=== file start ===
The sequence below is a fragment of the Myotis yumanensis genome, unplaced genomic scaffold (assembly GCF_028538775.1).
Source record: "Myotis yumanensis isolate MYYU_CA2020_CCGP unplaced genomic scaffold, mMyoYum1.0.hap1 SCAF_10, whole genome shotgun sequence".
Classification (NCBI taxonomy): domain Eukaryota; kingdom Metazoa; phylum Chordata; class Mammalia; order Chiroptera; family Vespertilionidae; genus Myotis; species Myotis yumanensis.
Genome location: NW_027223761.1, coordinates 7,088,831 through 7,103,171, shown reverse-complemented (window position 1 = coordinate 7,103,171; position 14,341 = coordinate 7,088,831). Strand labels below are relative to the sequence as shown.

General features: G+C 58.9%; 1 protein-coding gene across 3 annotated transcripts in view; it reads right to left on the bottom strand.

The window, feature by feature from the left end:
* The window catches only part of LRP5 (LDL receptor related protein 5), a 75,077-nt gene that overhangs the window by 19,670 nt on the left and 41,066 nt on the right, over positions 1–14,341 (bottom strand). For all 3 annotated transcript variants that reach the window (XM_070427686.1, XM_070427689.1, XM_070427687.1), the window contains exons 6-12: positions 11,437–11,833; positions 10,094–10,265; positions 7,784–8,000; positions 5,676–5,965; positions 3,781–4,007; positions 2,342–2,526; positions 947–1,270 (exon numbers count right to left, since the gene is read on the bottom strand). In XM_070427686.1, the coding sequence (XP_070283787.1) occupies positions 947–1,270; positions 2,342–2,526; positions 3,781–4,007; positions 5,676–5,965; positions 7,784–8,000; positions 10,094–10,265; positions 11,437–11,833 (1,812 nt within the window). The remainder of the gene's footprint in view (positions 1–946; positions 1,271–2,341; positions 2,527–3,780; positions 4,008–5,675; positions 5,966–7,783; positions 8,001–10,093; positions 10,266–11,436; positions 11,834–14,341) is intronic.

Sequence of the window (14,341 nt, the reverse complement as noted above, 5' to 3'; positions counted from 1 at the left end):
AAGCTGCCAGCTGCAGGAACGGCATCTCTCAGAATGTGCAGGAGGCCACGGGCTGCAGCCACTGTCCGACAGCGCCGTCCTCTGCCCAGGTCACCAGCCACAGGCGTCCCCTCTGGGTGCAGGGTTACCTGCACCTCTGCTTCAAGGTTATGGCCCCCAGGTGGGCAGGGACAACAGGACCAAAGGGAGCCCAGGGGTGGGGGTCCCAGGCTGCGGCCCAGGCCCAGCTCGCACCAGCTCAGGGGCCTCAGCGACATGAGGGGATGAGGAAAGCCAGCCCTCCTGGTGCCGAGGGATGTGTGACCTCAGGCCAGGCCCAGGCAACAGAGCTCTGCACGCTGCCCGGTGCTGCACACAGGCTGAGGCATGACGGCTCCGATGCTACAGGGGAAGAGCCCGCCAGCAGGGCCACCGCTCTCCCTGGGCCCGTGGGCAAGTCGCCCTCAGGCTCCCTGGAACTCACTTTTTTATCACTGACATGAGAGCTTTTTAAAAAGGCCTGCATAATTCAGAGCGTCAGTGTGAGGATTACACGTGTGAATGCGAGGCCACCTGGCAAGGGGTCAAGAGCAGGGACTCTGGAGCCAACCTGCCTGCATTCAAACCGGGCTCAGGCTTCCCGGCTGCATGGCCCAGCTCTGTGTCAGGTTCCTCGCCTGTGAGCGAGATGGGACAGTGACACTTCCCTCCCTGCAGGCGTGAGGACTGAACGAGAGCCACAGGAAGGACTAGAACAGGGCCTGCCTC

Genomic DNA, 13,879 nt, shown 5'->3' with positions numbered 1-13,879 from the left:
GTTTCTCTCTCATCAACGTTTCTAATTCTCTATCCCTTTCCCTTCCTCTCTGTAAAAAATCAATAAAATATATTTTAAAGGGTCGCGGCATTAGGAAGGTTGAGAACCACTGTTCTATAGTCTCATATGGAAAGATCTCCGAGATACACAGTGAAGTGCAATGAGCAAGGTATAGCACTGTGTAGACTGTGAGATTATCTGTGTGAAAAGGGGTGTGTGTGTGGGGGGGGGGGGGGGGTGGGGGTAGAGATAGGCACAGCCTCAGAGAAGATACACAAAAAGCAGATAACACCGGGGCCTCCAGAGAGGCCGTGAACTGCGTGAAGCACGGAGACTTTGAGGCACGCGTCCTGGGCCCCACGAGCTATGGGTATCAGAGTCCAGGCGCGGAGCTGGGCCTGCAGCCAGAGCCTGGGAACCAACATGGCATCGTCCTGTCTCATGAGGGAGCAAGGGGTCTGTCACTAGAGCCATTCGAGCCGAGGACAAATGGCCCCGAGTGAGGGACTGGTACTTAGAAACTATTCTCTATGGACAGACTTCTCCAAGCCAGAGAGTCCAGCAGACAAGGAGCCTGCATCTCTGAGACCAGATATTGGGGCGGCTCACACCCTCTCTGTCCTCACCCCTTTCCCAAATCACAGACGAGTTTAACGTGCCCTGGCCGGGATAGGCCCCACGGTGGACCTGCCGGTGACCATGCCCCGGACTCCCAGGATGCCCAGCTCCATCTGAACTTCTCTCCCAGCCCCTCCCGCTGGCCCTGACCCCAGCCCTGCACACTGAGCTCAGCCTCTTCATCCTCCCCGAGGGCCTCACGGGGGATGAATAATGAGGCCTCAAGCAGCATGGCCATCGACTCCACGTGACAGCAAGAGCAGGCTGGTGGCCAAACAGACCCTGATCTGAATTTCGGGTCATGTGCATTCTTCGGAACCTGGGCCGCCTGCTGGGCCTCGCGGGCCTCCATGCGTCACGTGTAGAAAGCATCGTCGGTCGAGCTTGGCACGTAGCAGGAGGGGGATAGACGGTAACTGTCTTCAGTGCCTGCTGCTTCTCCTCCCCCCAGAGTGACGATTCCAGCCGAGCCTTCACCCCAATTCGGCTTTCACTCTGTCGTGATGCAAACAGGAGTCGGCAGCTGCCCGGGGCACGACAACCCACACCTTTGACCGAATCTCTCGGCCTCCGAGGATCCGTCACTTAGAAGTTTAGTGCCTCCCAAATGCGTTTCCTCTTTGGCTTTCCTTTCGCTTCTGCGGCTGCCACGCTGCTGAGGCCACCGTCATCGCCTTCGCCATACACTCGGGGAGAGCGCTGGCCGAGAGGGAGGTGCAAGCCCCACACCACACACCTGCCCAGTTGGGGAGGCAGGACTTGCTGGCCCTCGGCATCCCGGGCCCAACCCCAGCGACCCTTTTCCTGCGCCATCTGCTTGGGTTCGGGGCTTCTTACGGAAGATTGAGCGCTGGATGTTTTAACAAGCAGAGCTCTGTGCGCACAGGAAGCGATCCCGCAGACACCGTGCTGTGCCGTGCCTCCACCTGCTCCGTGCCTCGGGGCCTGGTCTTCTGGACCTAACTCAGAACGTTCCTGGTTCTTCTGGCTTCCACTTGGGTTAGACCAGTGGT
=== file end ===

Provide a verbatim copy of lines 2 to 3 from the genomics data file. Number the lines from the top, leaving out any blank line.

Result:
Source record: "Myotis yumanensis isolate MYYU_CA2020_CCGP unplaced genomic scaffold, mMyoYum1.0.hap1 SCAF_10, whole genome shotgun sequence".
Classification (NCBI taxonomy): domain Eukaryota; kingdom Metazoa; phylum Chordata; class Mammalia; order Chiroptera; family Vespertilionidae; genus Myotis; species Myotis yumanensis.